I’ve always enjoyed British humor, which seems to trade on eccentricity in a way sometimes lacking in American humor. Maybe it’s the contrast of that stiff-upper-lip, tightly-wound stereotype colliding with absurd circumstances and behavior. My adolescent years were shaped by Monty Python (remember the Upper Class Twit of the Year and The Ministry of Silly Walks?) and I currently can’t get enough of Doc Martin. I also appreciate a good quirky British read. Some of my favorites:
The Uninvited Guests by Sadie Jones, a darkly comic novel set in the spring of 1912. At the country house of Sterne, which has fallen on hard times, the Torrington family is making preparations for a 20th birthday dinner for their eldest daughter Emerald. The festivities are interrupted when a group of third class passengers from a derailed train are sheltered in their home until help can arrive. One of the guests, Charlie Traversham-Beechers, insinuates himself into the family festivities, unraveling family secrets, while the other travelers (whose number seems to be mysteriously multiplying) huddle unattended in the library. My favorite character is youngest daughter Smudge, who decides it’s perfectly logical to bring her pony up the stairs and into her room while the adults attempt to contain the chaos below.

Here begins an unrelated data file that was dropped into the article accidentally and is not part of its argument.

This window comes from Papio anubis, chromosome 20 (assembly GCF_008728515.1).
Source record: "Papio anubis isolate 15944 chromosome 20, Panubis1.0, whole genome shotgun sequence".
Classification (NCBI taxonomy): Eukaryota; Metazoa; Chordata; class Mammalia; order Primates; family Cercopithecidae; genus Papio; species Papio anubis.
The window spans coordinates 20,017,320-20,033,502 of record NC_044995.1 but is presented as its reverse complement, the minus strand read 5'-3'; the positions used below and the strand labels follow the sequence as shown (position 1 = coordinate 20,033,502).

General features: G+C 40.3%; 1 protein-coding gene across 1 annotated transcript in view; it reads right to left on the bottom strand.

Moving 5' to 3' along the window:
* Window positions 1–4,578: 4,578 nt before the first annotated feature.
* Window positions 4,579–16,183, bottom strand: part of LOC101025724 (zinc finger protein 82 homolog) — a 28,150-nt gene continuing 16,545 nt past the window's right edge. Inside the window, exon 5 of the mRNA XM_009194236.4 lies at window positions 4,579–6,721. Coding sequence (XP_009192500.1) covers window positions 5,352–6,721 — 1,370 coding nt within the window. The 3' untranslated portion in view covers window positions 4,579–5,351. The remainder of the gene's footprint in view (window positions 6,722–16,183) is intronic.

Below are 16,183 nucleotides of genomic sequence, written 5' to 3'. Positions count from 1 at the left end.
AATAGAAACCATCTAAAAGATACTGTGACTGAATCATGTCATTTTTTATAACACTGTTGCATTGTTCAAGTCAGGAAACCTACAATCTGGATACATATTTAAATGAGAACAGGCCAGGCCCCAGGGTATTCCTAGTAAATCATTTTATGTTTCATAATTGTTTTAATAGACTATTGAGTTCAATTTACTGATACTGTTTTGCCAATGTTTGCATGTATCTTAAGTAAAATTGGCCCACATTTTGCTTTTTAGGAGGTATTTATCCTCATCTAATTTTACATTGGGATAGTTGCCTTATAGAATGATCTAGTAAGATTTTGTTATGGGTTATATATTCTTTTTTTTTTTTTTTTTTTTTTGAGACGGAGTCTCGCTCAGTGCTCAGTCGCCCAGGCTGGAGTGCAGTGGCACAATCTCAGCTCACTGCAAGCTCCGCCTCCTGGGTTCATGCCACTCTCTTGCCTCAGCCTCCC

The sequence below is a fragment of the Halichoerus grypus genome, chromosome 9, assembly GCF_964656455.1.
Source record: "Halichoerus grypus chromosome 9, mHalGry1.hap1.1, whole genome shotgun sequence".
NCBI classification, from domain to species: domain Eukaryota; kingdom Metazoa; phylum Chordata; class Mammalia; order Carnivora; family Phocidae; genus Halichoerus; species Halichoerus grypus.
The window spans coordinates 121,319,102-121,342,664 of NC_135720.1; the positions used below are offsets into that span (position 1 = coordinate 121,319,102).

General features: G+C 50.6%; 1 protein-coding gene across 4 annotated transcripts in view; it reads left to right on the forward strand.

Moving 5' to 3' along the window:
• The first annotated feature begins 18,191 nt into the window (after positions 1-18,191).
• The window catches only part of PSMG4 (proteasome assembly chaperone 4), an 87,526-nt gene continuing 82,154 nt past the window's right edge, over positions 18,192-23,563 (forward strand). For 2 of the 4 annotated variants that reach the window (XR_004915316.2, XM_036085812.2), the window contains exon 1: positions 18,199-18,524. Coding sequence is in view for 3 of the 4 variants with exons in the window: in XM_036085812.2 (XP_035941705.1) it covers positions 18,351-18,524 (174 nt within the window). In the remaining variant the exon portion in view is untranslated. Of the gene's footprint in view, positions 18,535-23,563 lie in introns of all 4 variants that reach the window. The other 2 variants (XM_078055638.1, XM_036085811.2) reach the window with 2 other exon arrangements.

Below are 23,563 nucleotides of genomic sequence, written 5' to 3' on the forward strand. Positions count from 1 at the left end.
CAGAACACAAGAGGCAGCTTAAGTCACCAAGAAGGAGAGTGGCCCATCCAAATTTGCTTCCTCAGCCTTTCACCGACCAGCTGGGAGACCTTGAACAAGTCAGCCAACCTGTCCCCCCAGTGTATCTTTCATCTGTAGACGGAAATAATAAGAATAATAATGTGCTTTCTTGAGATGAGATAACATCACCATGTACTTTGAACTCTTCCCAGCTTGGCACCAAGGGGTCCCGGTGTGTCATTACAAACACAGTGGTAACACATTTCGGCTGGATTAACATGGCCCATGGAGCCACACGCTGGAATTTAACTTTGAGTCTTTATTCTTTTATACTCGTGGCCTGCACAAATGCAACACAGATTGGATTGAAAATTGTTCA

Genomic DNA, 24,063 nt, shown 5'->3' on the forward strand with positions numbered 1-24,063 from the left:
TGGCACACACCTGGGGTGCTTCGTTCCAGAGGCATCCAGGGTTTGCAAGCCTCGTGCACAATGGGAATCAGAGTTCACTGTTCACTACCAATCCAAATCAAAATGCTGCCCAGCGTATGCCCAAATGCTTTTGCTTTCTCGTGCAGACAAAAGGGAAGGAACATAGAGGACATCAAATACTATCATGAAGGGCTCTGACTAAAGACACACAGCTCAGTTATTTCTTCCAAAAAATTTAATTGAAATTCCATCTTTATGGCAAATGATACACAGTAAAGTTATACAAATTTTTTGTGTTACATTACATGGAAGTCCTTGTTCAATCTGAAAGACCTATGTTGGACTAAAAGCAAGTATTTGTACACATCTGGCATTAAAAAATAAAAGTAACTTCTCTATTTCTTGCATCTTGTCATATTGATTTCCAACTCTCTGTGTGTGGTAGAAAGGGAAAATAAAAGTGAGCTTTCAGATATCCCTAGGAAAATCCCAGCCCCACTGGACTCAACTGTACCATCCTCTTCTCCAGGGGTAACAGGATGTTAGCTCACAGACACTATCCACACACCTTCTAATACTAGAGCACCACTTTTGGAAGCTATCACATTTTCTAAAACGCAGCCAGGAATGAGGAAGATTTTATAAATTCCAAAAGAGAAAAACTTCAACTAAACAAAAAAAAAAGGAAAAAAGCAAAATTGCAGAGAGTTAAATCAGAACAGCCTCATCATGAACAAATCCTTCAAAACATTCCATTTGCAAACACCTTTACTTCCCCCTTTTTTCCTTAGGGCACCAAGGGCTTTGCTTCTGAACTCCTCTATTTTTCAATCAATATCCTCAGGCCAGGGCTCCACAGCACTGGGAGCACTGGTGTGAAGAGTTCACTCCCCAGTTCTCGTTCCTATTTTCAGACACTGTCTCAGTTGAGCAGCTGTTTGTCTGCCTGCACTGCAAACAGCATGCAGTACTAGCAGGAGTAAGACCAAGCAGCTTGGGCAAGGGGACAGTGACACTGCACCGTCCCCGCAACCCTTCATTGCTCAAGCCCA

Smudge’s spunky personality reminds me of Cassandra Mortmain, the delightful heroine of Dodie Smith’s I Capture the Castle. The castle she is “capturing” through words in her diary is the crumbling estate she inhabits with her unconventional family. Her father, who spends his days locked in a tower trying to overcome his writer’s block, her ethereal stepmother Topaz, her beautiful older sister Rose, and her younger brother Thomas. This romantic comedy set in the 1930s will make you fall in love with Cassandra. (If not, there is something seriously wrong with you.)
I also recommend Alan Bennett’s tiny novella, The Clothes They Stood Up In, about a staid middle-aged couple who return from the opera one night to discover that every object they own (down to the casserole that was baking in the oven—and the oven) has been stolen. Their response to this catastrophic event will spark much discussion about the significance we place on our possessions and how they affect our relationships.
And speaking of eccentricity, you can’t get any weirder than the late Edward Gorey, whose animated illustrations have graced the opening credits of PBS’s Masterpiece Mystery series for years. His grown-up Edwardian cartoons often depict innocent children who come to horrible ends. (Okay, I know he was an American, but his work seems decidedly British!)
Whether you like your British humor light and airy or dark and twisted, the perfect book awaits you at your library.